After months of quarantine, many businesses are gradually resuming normal operations. The first step for many employers is to recall employees who were laid off or furloughed during the COVID-19 lockdown. TPD shares important considerations and tips for selecting and recalling staff as a part of your return-to-work plan.
As any Human Resources manager will tell you, the people make the company. That is why employers need to carefully plan for their laid-off or furloughed staff’s return to work.
There are many elements to consider when recalling employees, including who to recall and how to do so. To help make your return-to-work plan as smooth and effective as possible, TPD offers some tips for recalling employees as the COVID-19 restrictions gradually begin to lift.
Who to Recall
Which employees should be asked to return to work? Established policies or contractual agreements may mandate the process of prioritizing which employees to recall, and this is highly dependent on the unique nature of each company. For instance, unionized workplaces have collective agreements that “often specify the order in which employers must recall employees from a layoff.”
For organizations that do not have specific provisions defined in employment contracts or company policies, managers must first determine if any written or verbal promises or commitments were made elsewhere, such as in layoff notices, memos, letters, or emails. If there are no established promises of recall, then managers are free to choose which employees should return to work. Employers may want to give priority to the longest-serving employees. Because of their seniority, these workers have the experience needed to smoothly resume business operations.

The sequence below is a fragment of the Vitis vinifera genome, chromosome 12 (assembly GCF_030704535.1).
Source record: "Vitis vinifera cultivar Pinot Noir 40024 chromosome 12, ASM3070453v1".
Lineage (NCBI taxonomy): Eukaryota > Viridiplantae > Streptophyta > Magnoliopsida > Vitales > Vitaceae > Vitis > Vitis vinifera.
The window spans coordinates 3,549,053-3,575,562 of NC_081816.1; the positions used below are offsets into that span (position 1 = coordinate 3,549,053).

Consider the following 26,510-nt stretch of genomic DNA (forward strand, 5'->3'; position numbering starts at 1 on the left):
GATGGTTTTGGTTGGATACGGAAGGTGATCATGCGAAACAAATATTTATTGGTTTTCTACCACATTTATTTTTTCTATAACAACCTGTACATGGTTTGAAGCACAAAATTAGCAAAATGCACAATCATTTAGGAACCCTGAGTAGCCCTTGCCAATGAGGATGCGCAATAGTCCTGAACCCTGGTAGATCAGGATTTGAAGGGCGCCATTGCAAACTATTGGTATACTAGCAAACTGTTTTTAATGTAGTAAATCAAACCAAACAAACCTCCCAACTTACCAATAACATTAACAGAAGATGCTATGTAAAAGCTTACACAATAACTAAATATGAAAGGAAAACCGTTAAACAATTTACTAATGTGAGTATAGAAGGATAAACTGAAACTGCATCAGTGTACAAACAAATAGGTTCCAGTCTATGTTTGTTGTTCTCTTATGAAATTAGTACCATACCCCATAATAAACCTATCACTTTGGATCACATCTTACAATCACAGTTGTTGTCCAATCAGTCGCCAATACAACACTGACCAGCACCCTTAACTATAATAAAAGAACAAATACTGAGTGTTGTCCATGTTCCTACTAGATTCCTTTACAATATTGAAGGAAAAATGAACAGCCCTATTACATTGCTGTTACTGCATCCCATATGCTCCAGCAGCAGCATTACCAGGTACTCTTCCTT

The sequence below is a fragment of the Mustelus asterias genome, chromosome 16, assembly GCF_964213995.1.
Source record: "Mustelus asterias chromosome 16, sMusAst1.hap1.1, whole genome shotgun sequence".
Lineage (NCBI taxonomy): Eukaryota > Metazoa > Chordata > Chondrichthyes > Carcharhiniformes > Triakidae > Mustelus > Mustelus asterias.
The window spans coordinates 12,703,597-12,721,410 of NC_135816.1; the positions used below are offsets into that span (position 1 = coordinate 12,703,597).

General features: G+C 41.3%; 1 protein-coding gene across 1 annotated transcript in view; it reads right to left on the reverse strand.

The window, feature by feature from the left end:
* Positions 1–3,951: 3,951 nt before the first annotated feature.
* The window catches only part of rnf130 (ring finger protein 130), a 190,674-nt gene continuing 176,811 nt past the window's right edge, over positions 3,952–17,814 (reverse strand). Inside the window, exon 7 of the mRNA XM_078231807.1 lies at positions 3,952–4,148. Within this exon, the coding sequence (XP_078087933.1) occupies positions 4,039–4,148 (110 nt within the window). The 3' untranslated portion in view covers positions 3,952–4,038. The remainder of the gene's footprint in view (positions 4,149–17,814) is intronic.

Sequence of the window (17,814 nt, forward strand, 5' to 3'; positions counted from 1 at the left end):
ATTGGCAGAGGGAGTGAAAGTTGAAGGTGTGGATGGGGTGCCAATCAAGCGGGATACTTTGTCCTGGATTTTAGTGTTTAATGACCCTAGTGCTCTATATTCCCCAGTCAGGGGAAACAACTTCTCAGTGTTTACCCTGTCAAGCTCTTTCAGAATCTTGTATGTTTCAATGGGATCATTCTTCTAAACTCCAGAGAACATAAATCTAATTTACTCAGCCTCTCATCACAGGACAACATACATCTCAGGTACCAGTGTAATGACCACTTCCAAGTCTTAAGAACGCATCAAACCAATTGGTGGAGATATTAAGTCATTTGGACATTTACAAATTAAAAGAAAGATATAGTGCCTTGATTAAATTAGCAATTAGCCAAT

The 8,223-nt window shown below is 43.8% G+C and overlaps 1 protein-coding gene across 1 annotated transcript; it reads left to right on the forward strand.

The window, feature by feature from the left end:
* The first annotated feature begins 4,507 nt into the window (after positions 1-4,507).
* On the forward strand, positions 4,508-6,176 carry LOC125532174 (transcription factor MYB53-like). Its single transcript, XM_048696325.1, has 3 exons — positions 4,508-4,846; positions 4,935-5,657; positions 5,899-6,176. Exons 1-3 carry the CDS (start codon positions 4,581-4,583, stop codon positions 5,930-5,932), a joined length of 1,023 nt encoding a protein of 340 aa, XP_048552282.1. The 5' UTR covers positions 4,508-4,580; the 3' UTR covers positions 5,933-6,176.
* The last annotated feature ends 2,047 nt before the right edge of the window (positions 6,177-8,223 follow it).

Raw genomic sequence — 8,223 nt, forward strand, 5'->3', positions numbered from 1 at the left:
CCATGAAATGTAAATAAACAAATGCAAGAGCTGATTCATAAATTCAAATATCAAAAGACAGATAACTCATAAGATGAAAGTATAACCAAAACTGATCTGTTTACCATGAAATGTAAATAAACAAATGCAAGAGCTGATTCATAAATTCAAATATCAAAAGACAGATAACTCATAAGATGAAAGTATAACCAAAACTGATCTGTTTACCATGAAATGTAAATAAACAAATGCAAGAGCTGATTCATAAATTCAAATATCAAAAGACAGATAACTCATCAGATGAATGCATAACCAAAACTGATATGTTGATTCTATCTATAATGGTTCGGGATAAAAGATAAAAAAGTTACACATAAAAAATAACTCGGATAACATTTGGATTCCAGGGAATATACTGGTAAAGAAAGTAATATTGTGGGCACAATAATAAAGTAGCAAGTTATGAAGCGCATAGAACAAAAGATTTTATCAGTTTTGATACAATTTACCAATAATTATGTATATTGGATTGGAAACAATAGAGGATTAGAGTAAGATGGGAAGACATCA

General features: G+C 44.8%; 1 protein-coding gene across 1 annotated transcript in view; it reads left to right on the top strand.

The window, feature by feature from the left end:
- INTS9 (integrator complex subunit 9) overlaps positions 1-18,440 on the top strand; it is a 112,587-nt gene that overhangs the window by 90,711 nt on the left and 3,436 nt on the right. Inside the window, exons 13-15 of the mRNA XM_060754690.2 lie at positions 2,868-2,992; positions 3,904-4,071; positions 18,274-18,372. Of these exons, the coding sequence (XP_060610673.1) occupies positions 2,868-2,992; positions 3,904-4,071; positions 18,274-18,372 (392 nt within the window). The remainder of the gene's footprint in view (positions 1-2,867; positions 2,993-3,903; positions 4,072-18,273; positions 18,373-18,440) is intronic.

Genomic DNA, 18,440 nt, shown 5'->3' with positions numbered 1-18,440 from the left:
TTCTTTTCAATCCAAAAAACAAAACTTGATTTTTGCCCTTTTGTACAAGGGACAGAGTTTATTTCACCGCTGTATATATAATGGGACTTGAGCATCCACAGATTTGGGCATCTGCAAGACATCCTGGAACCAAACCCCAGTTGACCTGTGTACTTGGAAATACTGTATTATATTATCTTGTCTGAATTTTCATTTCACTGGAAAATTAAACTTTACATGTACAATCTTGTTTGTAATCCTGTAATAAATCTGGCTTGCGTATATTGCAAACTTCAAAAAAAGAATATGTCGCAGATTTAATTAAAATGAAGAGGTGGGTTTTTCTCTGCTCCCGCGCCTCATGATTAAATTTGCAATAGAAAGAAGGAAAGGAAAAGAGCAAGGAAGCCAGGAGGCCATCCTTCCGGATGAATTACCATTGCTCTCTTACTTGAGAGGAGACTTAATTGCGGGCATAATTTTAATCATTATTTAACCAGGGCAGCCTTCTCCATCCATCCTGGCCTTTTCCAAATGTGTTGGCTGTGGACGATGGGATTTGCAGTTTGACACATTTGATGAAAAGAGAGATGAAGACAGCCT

To ensure a diverse range of individuals are returning to work, employers should also select team members who have varied experience and skill sets. If shifts are being staggered to minimize the number of people in the workplace at any given time during the COVID-19 pandemic, individuals who are able to work non-standard hours should be recalled.
Although COVID-19 has a greater impact on immunocompromised individuals and anyone aged 65 or older, these should not be the only criteria considered when selecting which employees to recall. Failure to recall higher-risk workers based on these characteristics alone is discriminatory.
If you are recalling higher-risk personnel, then your workplace must implement the necessary accommodations to protect these more vulnerable workers – in fact, certain regions have made this a legal requirement. HR managers must familiarize themselves with local mandates for protecting higher-risk staff amid COVID-19, as employers in some regions must provide supplementary health and safety training for staff, allow remote work whenever possible, allow employees to take leave personal or sick leave when necessary, and maintain health insurance benefits for their workers.
How to Recall Staff
Before recalling employees, businesses need to determine if it is safe to reopen, and this depends on regional laws and government mandates. Your business should also develop a phased plan for recalling distinct groups of workers at different times.